Joint Drafting Committee, a marriage that never was: The first hunger strike in April, while demanding citizens’ participation, made a demand that was against the principles of inclusiveness and participation. One particular group of civil society wanted to negotiate with a sub-group of the Union Cabinet to have their particular vision of an anti-corruption regime implemented. What could have been an important exercise in pre-legislative consultation and drafting became an acrimonious exercise in failed negotiations. Had this exercise succeeded, there could have been many dangerous implications for our democratic set-up. Even sectarian groups, with the requisite numbers and the capacity to put pressure, could demand that the government sit with them to draft a law that reflects their vision.
AT RAMLILA MAIDAN
Speaking for the people: The second hunger strike in August was preceded by an unjustified attempt by the government to snuff out democratic protest by refusing to give permission and space for the hunger strike, and then arresting Anna Hazare. People across the spectrum spoke out to protect the democratic right to protest. Large numbers also turned up to support the anti-corruption campaign. The support the movement drew perhaps gave the leadership the feeling that the Jan Lokpal Bill was supported in every detail by the people. A new language of a protest group claiming to speak for “the people” emerged, which had even more dangerous implications for democracy.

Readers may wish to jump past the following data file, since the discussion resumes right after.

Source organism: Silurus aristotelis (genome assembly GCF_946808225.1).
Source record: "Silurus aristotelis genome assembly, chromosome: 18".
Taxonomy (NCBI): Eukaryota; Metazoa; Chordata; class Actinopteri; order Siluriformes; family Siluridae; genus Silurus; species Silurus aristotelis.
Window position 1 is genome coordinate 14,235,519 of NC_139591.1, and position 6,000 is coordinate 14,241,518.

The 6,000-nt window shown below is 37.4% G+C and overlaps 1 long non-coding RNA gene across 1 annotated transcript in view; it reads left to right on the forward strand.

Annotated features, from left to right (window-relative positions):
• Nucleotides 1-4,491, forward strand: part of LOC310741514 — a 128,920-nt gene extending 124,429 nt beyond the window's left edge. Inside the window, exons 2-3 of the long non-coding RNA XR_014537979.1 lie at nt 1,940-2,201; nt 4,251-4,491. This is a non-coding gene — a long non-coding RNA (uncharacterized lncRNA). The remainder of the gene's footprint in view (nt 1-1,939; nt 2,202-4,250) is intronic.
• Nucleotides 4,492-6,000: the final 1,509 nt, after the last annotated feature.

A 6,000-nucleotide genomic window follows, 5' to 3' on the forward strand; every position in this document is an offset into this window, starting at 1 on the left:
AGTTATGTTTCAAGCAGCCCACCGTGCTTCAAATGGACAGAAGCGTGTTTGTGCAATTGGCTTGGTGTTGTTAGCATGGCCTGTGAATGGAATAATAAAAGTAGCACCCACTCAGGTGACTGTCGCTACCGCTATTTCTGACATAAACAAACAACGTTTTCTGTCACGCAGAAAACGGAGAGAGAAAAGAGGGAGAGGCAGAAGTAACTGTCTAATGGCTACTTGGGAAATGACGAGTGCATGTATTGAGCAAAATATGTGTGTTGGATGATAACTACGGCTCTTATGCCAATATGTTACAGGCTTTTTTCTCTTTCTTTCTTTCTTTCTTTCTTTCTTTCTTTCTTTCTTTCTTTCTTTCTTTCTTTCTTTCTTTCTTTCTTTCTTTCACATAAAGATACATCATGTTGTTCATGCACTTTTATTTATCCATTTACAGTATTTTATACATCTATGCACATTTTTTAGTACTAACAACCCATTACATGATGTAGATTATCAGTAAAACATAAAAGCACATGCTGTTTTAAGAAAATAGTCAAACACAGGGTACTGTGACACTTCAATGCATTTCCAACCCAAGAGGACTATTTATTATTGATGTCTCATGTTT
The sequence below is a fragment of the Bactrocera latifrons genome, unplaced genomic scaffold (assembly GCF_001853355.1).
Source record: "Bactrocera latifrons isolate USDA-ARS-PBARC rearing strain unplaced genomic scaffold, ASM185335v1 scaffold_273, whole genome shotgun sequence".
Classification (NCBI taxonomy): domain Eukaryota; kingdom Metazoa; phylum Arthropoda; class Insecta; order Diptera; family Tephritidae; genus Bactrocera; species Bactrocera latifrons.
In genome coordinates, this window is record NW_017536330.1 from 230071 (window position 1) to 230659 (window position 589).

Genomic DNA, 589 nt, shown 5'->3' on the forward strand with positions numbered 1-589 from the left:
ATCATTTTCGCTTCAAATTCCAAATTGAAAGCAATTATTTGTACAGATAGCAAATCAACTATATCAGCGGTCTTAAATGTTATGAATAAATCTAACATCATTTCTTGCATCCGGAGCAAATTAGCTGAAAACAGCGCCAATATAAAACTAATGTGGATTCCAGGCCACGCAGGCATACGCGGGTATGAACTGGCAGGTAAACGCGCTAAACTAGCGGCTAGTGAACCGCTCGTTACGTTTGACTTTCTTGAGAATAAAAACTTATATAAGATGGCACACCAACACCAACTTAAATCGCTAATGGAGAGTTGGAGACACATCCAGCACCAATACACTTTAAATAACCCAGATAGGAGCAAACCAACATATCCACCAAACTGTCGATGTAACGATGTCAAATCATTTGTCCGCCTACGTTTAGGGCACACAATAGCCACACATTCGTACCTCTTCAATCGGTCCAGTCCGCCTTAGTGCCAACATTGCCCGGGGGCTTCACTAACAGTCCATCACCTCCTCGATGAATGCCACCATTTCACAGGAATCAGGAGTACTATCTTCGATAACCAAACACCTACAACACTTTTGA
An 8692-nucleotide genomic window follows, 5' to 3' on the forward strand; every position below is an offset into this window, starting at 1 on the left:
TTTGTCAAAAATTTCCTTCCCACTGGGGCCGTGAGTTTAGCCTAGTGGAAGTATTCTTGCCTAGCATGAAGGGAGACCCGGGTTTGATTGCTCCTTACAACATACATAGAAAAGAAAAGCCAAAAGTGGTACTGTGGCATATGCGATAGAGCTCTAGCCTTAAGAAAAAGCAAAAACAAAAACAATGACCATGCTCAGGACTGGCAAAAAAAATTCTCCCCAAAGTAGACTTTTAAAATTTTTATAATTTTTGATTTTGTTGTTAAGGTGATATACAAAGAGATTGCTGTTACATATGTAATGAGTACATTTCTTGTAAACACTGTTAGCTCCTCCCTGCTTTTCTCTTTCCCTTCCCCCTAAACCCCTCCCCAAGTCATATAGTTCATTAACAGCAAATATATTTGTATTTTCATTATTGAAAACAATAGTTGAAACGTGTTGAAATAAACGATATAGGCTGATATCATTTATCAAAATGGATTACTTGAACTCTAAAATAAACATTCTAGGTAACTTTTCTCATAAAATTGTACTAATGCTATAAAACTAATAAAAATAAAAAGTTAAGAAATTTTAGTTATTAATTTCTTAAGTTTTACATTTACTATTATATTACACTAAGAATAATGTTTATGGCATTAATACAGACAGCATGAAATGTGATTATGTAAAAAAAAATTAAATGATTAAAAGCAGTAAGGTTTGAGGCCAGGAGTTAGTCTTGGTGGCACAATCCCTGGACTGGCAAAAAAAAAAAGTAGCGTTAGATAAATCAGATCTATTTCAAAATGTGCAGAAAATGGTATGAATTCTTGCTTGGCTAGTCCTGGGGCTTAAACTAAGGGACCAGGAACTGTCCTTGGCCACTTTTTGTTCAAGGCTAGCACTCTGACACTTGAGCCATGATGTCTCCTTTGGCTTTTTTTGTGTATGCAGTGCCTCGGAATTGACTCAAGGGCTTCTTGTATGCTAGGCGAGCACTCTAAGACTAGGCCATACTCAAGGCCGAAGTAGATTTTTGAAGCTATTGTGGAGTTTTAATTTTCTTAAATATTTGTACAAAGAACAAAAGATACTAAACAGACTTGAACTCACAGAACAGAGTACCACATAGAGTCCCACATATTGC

The euphoria in mid-August was palpable. But one wonders how seasoned activists and political analysts perceived an impact that was predictably impossible. Crowds did come, but with what intent? The solution that the campaign offered to eradicate corruption was too simplistic. The law, however potent, would have just begun the process of the accountability of public office. There is much more to corruption than that. The simplistic targeting of only politicians, the remedies to hang the corrupt, did have a certain appeal for some.
The rhetoric got progressively sharper and moved further away from the need to define corrective action. The media rode on higher TRPs and converted Ramlila Maidan into a mass television studio. The cameras acted as a stimulant and the statements became more strongly condemnatory as the people at the dharna responded with approval.